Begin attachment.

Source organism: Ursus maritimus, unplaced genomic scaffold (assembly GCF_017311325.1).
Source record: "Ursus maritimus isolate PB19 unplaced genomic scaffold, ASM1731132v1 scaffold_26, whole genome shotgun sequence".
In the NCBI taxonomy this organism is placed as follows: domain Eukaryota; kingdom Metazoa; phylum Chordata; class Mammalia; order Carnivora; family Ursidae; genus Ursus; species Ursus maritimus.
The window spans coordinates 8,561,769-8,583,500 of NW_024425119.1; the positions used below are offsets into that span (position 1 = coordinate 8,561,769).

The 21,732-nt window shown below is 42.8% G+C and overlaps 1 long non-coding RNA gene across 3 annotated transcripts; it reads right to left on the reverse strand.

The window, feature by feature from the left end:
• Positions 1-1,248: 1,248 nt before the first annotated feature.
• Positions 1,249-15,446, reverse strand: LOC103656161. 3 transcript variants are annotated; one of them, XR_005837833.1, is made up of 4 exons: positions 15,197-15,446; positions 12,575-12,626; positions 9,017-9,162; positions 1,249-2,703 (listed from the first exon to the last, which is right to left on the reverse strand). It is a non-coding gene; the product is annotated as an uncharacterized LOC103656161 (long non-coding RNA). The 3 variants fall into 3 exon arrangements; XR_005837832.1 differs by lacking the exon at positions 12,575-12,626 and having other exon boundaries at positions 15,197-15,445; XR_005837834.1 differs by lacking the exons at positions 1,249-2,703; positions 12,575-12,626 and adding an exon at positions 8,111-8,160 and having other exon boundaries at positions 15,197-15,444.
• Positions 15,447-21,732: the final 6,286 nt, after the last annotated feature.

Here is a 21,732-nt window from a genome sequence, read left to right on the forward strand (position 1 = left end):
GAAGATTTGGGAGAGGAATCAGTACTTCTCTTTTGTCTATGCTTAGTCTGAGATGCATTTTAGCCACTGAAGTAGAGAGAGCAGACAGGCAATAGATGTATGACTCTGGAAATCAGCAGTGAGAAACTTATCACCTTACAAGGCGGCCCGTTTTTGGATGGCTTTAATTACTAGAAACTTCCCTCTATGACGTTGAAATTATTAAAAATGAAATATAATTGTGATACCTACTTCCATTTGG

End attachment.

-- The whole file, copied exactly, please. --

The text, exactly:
Source organism: Ursus maritimus, unplaced genomic scaffold (assembly GCF_017311325.1).
Source record: "Ursus maritimus isolate PB19 unplaced genomic scaffold, ASM1731132v1 scaffold_26, whole genome shotgun sequence".
In the NCBI taxonomy this organism is placed as follows: domain Eukaryota; kingdom Metazoa; phylum Chordata; class Mammalia; order Carnivora; family Ursidae; genus Ursus; species Ursus maritimus.
The window spans coordinates 8,561,769-8,583,500 of NW_024425119.1; the positions used below are offsets into that span (position 1 = coordinate 8,561,769).

The 21,732-nt window shown below is 42.8% G+C and overlaps 1 long non-coding RNA gene across 3 annotated transcripts; it reads right to left on the reverse strand.

The window, feature by feature from the left end:
• Positions 1-1,248: 1,248 nt before the first annotated feature.
• Positions 1,249-15,446, reverse strand: LOC103656161. 3 transcript variants are annotated; one of them, XR_005837833.1, is made up of 4 exons: positions 15,197-15,446; positions 12,575-12,626; positions 9,017-9,162; positions 1,249-2,703 (listed from the first exon to the last, which is right to left on the reverse strand). It is a non-coding gene; the product is annotated as an uncharacterized LOC103656161 (long non-coding RNA). The 3 variants fall into 3 exon arrangements; XR_005837832.1 differs by lacking the exon at positions 12,575-12,626 and having other exon boundaries at positions 15,197-15,445; XR_005837834.1 differs by lacking the exons at positions 1,249-2,703; positions 12,575-12,626 and adding an exon at positions 8,111-8,160 and having other exon boundaries at positions 15,197-15,444.
• Positions 15,447-21,732: the final 6,286 nt, after the last annotated feature.

Here is a 21,732-nt window from a genome sequence, read left to right on the forward strand (position 1 = left end):
GAAGATTTGGGAGAGGAATCAGTACTTCTCTTTTGTCTATGCTTAGTCTGAGATGCATTTTAGCCACTGAAGTAGAGAGAGCAGACAGGCAATAGATGTATGACTCTGGAAATCAGCAGTGAGAAACTTATCACCTTACAAGGCGGCCCGTTTTTGGATGGCTTTAATTACTAGAAACTTCCCTCTATGACGTTGAAATTATTAAAAATGAAATATAATTGTGATACCTACTTCCATTTGG